Media: Guardian features “Comment is free – belief” answer by District Manager

The whole of last week, the Guardian’s comment is free – belief section included the following question:

Is it possible to discuss religion online in a way that makes sense to believers? This question is worthwhile, if only because if the discussion doesn’t make sense to the people discussed, they aren’t going to join in.

One answer would be for everyone to adopt a kind of golden rule online: not to say about anyone else’s belief system what they would not wish to hear about their own. But this is difficult to do honestly and in any case insufficient. As has often been pointed out, we owe ideas much less respect than people. Bad ideas should not be treated with the respect due to good ones. If no one hears the real and honestly held objections to their positions, how will they learn?

Another, simpler rule, might just be to listen, so that we are certain we are talking about the beliefs which the other party actually holds. But how could this be enforced? Perhaps the wide-open nature of the web means it is impossible to talk about certain subjects. Perhaps the answer lies in indirection – that we learn implicitly what can only be shown and not proved. But what in that case is to be done about blinkered crusaders?

As UK and Ireland District Manager for the Christian Science Committees on Publication I was invited to provide Thursday’s response. I focused on the thing which I feel fills the gap between the two polarised opposites of religious denominationalism and strident anti-theism – namely the spirituality that the vast majority of people do, in some way, embrace.

You can read my answer on the Guardian, under the (very appropriate!) title and subtitle they gave it:

Spirituality is too often overlooked in the God debateFaith in a higher power is a widespread belief that gets buried beneath polarised discussion about religious theory and practice.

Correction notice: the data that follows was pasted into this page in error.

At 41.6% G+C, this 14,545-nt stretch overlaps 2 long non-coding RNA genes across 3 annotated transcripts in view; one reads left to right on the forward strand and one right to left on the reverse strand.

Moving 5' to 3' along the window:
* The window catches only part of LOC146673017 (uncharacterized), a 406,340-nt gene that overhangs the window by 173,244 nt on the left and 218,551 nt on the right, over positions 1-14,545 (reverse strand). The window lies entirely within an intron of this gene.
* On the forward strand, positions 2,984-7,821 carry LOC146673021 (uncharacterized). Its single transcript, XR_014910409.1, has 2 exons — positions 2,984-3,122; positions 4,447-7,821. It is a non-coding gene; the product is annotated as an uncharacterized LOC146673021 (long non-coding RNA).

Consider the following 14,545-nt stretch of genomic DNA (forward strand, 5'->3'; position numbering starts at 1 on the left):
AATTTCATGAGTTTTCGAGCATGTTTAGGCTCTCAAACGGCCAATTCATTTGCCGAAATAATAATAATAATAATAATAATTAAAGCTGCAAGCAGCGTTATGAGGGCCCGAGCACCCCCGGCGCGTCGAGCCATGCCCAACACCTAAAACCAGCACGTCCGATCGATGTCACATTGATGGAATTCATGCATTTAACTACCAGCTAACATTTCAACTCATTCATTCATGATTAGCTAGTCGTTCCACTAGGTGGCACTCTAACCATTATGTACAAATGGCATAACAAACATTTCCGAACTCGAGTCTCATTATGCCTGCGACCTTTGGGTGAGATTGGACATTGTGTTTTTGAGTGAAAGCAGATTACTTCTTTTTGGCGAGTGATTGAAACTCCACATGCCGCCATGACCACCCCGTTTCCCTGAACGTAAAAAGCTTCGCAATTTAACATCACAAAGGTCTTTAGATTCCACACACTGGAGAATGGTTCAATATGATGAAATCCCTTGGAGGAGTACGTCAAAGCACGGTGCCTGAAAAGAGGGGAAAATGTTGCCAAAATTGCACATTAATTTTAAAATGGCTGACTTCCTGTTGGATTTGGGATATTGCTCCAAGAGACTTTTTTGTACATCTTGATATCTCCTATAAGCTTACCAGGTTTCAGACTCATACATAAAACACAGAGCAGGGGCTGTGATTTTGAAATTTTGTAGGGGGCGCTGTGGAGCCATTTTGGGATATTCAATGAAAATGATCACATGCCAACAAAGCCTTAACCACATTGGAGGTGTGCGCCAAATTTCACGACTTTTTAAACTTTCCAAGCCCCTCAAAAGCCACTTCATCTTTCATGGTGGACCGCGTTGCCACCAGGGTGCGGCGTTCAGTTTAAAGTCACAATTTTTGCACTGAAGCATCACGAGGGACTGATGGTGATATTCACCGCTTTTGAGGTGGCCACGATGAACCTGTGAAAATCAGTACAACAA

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Categories: Media, Spirituality and Society

Author:Tony Lobl

I write on spirituality and health for a diversity of online media outlets, from my perspective as a Christian Science practitioner. I have been published by the Independent, the Washington Post, the Guardian, E-Hospice, MindBodyGreen and The Christian Science Monitor and I post regularly on the Huffington Post UK and BuzzFeed. In addition to writing and broadcast appearances I enjoy engaging with journalists, academics, health professionals and government officials about the possibilities for improving health outcomes through a greater emphasis on spirituality in healthcare and social care. I've also greatly valued the many opportunities I have had to travel globally for my church and to meet people around the world. My wife Jenny and I spent 10 years in Boston, USA, before returning to London in 2002, to take on a role as the media and legislative liaison for Christian Science in the UK and the Republic of Ireland. I studied at the University of Surrey earning a BSc Hons Degree in Modern Mathematics before the impact of spirituality on health caught my attention and re-shaped my career.

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One Comment on “Media: Guardian features “Comment is free – belief” answer by District Manager”

  1. KKJoseph
    April 20, 2012 at 6:46 am #

    I just wanna know what can I do if I need to help somebody spiritually from faraway to my place

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